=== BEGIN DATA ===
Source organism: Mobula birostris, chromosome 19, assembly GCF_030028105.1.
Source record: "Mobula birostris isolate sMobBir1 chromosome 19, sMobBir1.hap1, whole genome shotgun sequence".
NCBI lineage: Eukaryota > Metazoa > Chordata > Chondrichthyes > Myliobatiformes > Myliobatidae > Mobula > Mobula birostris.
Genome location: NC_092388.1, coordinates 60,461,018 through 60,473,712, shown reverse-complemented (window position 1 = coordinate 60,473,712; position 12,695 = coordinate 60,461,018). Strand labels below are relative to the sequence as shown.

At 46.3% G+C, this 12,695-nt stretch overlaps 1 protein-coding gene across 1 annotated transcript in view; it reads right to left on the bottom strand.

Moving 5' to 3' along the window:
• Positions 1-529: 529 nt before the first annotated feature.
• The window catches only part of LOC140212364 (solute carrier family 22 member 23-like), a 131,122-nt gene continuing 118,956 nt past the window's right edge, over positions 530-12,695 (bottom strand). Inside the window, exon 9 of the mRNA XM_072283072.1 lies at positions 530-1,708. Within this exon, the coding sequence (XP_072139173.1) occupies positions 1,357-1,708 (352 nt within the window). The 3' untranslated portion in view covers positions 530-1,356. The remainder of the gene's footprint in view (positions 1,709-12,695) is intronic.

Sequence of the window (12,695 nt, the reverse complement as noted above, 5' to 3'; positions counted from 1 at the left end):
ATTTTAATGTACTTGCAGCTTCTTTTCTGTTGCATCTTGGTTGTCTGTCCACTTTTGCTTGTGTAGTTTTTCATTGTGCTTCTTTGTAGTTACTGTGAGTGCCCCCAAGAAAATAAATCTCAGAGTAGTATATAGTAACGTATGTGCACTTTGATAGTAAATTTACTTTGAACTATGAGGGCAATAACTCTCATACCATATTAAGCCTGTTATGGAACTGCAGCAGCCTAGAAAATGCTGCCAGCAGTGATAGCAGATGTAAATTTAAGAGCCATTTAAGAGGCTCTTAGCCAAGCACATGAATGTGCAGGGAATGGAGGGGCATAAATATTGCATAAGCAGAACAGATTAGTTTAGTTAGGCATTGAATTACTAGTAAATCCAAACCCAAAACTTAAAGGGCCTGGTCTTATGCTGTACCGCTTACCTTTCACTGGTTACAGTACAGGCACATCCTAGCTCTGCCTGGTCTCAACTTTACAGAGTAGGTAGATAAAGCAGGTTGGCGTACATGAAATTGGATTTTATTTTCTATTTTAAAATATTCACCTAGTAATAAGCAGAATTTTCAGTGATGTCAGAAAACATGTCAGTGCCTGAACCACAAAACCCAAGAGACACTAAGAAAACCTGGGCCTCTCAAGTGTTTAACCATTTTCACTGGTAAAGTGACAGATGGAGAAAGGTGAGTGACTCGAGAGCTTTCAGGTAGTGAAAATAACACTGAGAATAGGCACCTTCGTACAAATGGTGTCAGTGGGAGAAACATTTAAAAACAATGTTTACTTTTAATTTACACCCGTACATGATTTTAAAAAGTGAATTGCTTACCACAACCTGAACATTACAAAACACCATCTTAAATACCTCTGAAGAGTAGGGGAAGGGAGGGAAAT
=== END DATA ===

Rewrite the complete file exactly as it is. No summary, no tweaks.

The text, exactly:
Source organism: Mobula birostris, chromosome 19, assembly GCF_030028105.1.
Source record: "Mobula birostris isolate sMobBir1 chromosome 19, sMobBir1.hap1, whole genome shotgun sequence".
NCBI lineage: Eukaryota > Metazoa > Chordata > Chondrichthyes > Myliobatiformes > Myliobatidae > Mobula > Mobula birostris.
Genome location: NC_092388.1, coordinates 60,461,018 through 60,473,712, shown reverse-complemented (window position 1 = coordinate 60,473,712; position 12,695 = coordinate 60,461,018). Strand labels below are relative to the sequence as shown.

At 46.3% G+C, this 12,695-nt stretch overlaps 1 protein-coding gene across 1 annotated transcript in view; it reads right to left on the bottom strand.

Moving 5' to 3' along the window:
• Positions 1-529: 529 nt before the first annotated feature.
• The window catches only part of LOC140212364 (solute carrier family 22 member 23-like), a 131,122-nt gene continuing 118,956 nt past the window's right edge, over positions 530-12,695 (bottom strand). Inside the window, exon 9 of the mRNA XM_072283072.1 lies at positions 530-1,708. Within this exon, the coding sequence (XP_072139173.1) occupies positions 1,357-1,708 (352 nt within the window). The 3' untranslated portion in view covers positions 530-1,356. The remainder of the gene's footprint in view (positions 1,709-12,695) is intronic.

Sequence of the window (12,695 nt, the reverse complement as noted above, 5' to 3'; positions counted from 1 at the left end):
ATTTTAATGTACTTGCAGCTTCTTTTCTGTTGCATCTTGGTTGTCTGTCCACTTTTGCTTGTGTAGTTTTTCATTGTGCTTCTTTGTAGTTACTGTGAGTGCCCCCAAGAAAATAAATCTCAGAGTAGTATATAGTAACGTATGTGCACTTTGATAGTAAATTTACTTTGAACTATGAGGGCAATAACTCTCATACCATATTAAGCCTGTTATGGAACTGCAGCAGCCTAGAAAATGCTGCCAGCAGTGATAGCAGATGTAAATTTAAGAGCCATTTAAGAGGCTCTTAGCCAAGCACATGAATGTGCAGGGAATGGAGGGGCATAAATATTGCATAAGCAGAACAGATTAGTTTAGTTAGGCATTGAATTACTAGTAAATCCAAACCCAAAACTTAAAGGGCCTGGTCTTATGCTGTACCGCTTACCTTTCACTGGTTACAGTACAGGCACATCCTAGCTCTGCCTGGTCTCAACTTTACAGAGTAGGTAGATAAAGCAGGTTGGCGTACATGAAATTGGATTTTATTTTCTATTTTAAAATATTCACCTAGTAATAAGCAGAATTTTCAGTGATGTCAGAAAACATGTCAGTGCCTGAACCACAAAACCCAAGAGACACTAAGAAAACCTGGGCCTCTCAAGTGTTTAACCATTTTCACTGGTAAAGTGACAGATGGAGAAAGGTGAGTGACTCGAGAGCTTTCAGGTAGTGAAAATAACACTGAGAATAGGCACCTTCGTACAAATGGTGTCAGTGGGAGAAACATTTAAAAACAATGTTTACTTTTAATTTACACCCGTACATGATTTTAAAAAGTGAATTGCTTACCACAACCTGAACATTACAAAACACCATCTTAAATACCTCTGAAGAGTAGGGGAAGGGAGGGAAAT